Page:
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Luis Sanchez teaches tai chi to a class at Garden Court as part of SBCC’s Vitality Program. “What matters is to get them to flow in motion, and that activates all the joints in the body,” he explained.

Paul Wellman

Luis Sanchez teaches tai chi to a class at Garden Court as part of SBCC’s Vitality Program. “What matters is to get them to flow in motion, and that activates all the joints in the body,” he explained.


SBCC’s Vitality Program Keeps Elderly Engaged

15 Instructors Run Courses at 18 Different Santa Barbara Facilities


Our elderly neighbors are staying engaged, both mentally and socially, thanks to Santa Barbara City College’s popular Vitality Program, which sends 15 instructors to 18 different facilities across town to deliver lessons in art, music, body and mind, traveling, and current events.

“What makes Vitality so special is that we send teachers who are trained in working with older adults straight to them,” said Jeanette Chian, the associate director of the School of Extended Learning. “So many of them are unable to get to our campuses, so they wouldn’t have had a chance to participate in the classes if this program didn’t exist.”

Under the umbrella of SBCC’s Extended Learning, the Vitality Program was launched in 2017. Currently, there are more than 60 tuition-free courses being offered to adults living in independent, assisted, and memory-care facilities on the South Coast. Anyone 14 years old and older may attend, so the children and grandchildren of residents can take the class with their loved one.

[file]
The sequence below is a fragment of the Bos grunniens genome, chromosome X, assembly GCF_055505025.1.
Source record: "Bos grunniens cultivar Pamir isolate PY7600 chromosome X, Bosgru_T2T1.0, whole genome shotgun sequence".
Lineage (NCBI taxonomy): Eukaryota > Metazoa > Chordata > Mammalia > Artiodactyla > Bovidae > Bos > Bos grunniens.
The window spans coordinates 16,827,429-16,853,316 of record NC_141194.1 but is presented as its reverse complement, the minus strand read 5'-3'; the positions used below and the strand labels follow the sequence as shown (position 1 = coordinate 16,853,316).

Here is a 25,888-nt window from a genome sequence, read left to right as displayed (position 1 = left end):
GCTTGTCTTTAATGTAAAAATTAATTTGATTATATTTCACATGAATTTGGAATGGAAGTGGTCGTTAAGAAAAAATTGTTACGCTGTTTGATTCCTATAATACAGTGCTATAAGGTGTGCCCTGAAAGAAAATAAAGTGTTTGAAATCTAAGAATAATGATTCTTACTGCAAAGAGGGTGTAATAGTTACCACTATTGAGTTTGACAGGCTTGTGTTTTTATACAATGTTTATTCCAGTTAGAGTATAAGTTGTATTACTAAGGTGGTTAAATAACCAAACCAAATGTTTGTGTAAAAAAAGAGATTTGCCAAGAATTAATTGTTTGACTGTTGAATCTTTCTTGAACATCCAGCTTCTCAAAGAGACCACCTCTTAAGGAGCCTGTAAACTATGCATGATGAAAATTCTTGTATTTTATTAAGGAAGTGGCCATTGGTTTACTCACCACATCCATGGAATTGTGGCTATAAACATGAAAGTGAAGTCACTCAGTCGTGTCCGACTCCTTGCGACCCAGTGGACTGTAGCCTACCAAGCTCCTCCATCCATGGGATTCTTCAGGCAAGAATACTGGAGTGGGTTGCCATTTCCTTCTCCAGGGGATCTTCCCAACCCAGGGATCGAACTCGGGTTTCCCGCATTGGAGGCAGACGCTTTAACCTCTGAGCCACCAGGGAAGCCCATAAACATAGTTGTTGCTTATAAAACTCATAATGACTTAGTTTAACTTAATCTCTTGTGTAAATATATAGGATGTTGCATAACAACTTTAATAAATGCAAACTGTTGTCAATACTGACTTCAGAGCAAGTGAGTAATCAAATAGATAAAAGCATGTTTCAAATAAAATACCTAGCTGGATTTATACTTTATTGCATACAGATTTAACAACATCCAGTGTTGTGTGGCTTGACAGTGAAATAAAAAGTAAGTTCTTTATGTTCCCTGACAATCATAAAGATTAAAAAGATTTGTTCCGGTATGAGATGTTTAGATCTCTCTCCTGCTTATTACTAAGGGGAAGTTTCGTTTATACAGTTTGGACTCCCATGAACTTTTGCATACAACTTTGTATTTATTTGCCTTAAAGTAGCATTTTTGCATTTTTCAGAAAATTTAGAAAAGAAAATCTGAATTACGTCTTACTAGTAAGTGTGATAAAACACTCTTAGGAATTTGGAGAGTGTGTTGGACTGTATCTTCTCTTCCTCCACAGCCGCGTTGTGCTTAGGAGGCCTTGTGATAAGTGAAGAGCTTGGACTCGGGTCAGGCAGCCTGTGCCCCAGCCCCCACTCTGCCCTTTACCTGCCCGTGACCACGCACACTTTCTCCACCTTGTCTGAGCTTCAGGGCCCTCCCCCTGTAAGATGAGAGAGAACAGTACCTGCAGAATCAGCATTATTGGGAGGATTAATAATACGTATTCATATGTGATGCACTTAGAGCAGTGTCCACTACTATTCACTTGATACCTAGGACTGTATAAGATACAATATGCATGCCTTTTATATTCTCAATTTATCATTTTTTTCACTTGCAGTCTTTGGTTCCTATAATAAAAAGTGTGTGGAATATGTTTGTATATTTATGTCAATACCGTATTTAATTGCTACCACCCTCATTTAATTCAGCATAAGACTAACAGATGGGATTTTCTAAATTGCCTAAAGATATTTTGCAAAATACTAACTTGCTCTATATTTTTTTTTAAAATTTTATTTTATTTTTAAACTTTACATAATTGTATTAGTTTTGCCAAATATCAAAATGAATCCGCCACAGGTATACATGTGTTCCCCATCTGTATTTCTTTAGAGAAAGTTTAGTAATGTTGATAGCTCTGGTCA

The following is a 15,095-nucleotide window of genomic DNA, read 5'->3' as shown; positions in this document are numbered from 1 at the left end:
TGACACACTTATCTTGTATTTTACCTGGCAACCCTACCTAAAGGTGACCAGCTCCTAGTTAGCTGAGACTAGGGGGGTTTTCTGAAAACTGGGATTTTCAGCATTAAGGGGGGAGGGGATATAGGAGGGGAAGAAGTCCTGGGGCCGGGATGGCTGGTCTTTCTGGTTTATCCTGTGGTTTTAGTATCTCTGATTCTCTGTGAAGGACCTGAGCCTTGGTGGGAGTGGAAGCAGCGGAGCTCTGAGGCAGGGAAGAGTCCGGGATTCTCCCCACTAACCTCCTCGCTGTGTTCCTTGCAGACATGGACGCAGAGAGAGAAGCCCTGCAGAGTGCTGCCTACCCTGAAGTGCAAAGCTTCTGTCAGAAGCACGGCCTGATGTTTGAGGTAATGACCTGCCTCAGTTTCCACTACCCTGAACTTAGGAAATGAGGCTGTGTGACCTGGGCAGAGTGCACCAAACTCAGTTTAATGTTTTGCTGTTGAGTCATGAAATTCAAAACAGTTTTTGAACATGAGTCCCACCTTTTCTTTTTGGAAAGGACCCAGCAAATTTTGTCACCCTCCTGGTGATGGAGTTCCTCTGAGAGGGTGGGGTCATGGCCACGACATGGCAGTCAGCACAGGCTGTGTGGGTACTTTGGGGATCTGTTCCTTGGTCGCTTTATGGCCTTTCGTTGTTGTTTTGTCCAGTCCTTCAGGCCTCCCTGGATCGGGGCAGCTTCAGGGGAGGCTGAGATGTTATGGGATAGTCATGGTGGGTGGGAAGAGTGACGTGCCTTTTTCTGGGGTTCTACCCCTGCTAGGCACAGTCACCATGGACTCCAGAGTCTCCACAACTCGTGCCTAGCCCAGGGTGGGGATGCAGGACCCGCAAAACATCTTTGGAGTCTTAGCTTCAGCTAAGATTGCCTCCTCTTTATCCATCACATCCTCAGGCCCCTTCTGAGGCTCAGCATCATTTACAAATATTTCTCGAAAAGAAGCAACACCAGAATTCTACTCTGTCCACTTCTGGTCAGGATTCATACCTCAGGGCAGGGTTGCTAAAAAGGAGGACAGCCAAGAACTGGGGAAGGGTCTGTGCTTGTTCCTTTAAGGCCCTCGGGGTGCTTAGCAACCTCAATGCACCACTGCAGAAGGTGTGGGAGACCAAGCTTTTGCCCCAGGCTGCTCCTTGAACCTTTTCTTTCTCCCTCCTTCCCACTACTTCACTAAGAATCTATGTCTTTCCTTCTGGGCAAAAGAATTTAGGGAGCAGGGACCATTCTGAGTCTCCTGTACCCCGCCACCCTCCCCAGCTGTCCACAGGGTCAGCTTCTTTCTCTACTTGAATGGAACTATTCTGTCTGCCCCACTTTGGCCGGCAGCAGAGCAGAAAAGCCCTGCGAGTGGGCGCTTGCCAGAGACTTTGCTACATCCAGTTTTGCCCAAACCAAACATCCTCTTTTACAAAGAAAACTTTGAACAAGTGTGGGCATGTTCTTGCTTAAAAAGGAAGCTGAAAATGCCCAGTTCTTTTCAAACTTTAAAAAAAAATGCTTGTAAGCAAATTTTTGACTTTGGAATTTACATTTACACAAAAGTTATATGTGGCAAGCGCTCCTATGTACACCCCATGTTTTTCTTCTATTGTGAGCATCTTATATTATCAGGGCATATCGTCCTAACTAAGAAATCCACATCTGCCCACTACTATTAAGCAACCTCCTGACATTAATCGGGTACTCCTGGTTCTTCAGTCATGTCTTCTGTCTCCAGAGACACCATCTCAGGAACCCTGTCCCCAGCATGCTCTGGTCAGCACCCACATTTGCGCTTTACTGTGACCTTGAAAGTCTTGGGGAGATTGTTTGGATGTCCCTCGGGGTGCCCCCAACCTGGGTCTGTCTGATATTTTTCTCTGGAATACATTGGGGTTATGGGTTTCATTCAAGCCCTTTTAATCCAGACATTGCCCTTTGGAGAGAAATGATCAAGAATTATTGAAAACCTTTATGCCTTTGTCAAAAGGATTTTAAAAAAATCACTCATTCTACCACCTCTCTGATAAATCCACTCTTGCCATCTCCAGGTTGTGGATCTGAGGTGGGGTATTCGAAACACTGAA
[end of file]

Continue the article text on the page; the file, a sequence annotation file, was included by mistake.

By Paul Wellman

Luis Sanchez, working with the Vitality Program sponsored by SBCC, has been a certified practitioner of T’ai Chi for 24 years and seen here teaching a class at Garden Court. He impresses the importance of “getting people to move with quality. I don’t care if they are doing the movement correctly. That doesn’t mater to me. What matters is to get them to flow in motion and that activates all the joints i the body. The bones bear weight. The muscles more the bones. The brain does the organizing.”

“Some of the activity directors at the facilities have told us that after the residents attend a class, they are noticeably more alert and sociable for the following 24 hours,” Chian said. “Even if the resident in memory care can’t recognize their own family member, they are visibly happier and more engaged with their surroundings during the classes.”

Chian said classroom time is focused on learning, fostering connections among students, and building community.

“If you have a loved one living at an independent, assisted, or memory-care facility around town, this program is a fantastic way for adult children and teenage grandchildren to connect with their loved one, all while learning and having fun in the process,” she added. “SBCC is here to reduce barriers to education for all. We strive to provide learning opportunities for community members 0 [years old] to 100-plus.”

The program is funded via the State of California’s adult education allocations.

See sbccextendedlearningfee.org.

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